Bird Feeders

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Photo Courtesy of Mike Taylor / Flickr

Bird Feeders

Old men grow hair from their noses and ears
and yet their voices are right and assured,
never asking what they’re worth.
While their wives wash the dishes,
men watch green parrots at the feeder fighting for crumbs.
Old women ache and list their problems like a rosary:
their health and the health of their husbands,
their ailing mother-in- laws.
Their daughters, what are they doing?
The rice is burning,
the children want something.
You are spread so thin,
only then are you worth something.
You are spread so thin,
your only accomplishments don’t call.
You are spread so thin your bones are ridden
with holes, the blood eats the calcium,
your eyes won’t make tears.
Your eyelids, like your mother’s, are fine sandpaper.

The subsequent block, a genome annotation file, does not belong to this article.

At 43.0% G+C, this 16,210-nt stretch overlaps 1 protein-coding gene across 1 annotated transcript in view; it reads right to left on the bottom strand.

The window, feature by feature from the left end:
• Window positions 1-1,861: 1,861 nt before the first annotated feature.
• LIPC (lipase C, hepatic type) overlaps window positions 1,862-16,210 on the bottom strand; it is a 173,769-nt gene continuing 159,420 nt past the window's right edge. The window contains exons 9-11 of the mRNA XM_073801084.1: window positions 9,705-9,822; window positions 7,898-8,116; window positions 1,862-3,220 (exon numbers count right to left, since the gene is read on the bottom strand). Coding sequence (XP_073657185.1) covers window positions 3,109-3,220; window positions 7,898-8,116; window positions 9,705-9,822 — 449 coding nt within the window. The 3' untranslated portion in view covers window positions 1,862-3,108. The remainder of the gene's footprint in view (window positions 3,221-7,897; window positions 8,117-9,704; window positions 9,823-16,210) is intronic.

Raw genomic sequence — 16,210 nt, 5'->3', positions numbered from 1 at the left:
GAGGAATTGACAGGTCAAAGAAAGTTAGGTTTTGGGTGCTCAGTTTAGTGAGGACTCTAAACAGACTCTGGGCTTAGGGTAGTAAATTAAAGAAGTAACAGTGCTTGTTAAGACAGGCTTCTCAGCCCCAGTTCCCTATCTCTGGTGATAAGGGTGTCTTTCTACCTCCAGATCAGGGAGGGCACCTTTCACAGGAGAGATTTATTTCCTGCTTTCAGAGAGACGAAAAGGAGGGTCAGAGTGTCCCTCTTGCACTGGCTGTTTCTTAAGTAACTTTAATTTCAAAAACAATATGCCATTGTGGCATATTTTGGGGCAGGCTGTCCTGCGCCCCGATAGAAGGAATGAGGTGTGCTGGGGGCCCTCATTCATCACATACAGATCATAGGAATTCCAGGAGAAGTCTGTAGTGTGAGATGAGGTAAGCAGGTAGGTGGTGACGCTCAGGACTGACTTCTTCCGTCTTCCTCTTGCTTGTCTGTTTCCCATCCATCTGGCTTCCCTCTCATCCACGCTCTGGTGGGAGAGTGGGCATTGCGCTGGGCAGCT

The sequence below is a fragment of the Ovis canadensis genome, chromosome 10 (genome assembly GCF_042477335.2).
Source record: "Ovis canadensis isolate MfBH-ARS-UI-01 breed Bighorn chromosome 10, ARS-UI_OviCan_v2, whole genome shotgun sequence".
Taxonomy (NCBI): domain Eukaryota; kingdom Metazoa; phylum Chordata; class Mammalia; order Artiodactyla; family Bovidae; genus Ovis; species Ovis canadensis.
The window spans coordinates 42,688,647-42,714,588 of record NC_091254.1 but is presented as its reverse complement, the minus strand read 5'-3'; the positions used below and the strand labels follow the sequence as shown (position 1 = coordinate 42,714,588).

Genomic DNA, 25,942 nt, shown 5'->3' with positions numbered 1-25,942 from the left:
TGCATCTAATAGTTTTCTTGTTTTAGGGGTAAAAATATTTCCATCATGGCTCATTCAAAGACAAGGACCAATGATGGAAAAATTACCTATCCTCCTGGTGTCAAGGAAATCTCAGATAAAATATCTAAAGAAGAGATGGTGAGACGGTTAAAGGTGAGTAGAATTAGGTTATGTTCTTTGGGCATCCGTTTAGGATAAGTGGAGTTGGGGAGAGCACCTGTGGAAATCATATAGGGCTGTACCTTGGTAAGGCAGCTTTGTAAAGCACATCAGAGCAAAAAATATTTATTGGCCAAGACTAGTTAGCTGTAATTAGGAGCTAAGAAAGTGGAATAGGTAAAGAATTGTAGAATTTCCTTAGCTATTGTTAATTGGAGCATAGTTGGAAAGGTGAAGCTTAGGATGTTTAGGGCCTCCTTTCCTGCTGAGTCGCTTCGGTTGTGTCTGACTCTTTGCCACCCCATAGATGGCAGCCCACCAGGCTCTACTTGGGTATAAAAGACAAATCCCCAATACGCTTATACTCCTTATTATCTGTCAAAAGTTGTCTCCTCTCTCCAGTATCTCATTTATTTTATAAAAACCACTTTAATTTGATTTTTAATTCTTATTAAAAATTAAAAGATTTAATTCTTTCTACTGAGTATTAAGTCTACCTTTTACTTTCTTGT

You have to add drops in the morning and night
to make up for the tears you forgot how to make.
Or maybe you used them up
watching birds go.

These women who marry silent men,
watching for signs, scanning for clouds,
I see them fight for crumbs like parrots,
until they see that today there will be nothing
and retreat to the phone lines to watch.
But then: I am not impartial. I always side with women,
seeing in their frowns my mother and grandmother,
the bulwarks of their careless mates.
They reach to flown children to be reassured,
and find themselves holding only birdseed.

 

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Fiona* wrote this for Flux, an online forum for those of us encountering adulthood. She is the proud daughter of hippies and in a committed relationship with chocolate; she has a severe aversion to confrontation, shoes, and Adulting.

*Fiona is a pseudonym – this piece was written anonymously

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